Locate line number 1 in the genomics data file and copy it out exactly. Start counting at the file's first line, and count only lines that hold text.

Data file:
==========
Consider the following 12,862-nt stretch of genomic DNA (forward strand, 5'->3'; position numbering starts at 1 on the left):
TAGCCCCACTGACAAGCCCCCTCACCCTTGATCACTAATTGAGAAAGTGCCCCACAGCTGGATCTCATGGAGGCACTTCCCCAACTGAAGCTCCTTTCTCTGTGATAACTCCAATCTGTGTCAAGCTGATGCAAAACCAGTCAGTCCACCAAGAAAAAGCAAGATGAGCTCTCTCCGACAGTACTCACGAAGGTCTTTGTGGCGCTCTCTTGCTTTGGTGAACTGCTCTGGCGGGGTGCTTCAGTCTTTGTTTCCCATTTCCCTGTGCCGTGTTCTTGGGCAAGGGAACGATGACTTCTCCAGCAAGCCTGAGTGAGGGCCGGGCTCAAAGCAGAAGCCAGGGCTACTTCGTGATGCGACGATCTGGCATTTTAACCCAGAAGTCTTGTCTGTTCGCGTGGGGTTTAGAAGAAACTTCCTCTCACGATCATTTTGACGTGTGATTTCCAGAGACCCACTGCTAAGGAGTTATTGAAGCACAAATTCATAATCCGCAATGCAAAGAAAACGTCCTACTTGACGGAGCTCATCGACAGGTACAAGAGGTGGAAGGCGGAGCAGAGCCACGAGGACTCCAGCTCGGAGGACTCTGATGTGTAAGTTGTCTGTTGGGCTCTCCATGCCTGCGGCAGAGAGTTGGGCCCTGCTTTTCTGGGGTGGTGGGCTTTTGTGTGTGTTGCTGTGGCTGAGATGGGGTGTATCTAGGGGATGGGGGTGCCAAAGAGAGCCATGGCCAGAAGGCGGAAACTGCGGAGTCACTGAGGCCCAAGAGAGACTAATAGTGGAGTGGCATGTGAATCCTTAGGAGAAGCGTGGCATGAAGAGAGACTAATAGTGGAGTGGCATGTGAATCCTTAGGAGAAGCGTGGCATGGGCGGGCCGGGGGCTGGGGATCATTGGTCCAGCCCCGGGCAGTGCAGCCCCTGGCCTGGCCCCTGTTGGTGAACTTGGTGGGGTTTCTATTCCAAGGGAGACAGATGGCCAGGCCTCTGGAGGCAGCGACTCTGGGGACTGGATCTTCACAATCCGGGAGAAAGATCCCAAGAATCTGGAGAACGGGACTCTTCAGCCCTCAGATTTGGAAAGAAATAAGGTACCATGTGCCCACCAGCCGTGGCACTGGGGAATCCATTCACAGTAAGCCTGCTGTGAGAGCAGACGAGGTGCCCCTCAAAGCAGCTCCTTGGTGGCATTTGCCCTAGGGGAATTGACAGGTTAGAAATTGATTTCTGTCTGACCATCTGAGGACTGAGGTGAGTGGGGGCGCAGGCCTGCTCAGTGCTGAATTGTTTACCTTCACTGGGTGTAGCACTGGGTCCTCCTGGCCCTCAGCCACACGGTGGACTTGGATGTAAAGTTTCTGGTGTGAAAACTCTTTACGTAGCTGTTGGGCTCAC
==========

Consider the following 12,862-nt stretch of genomic DNA (forward strand, 5'->3'; position numbering starts at 1 on the left):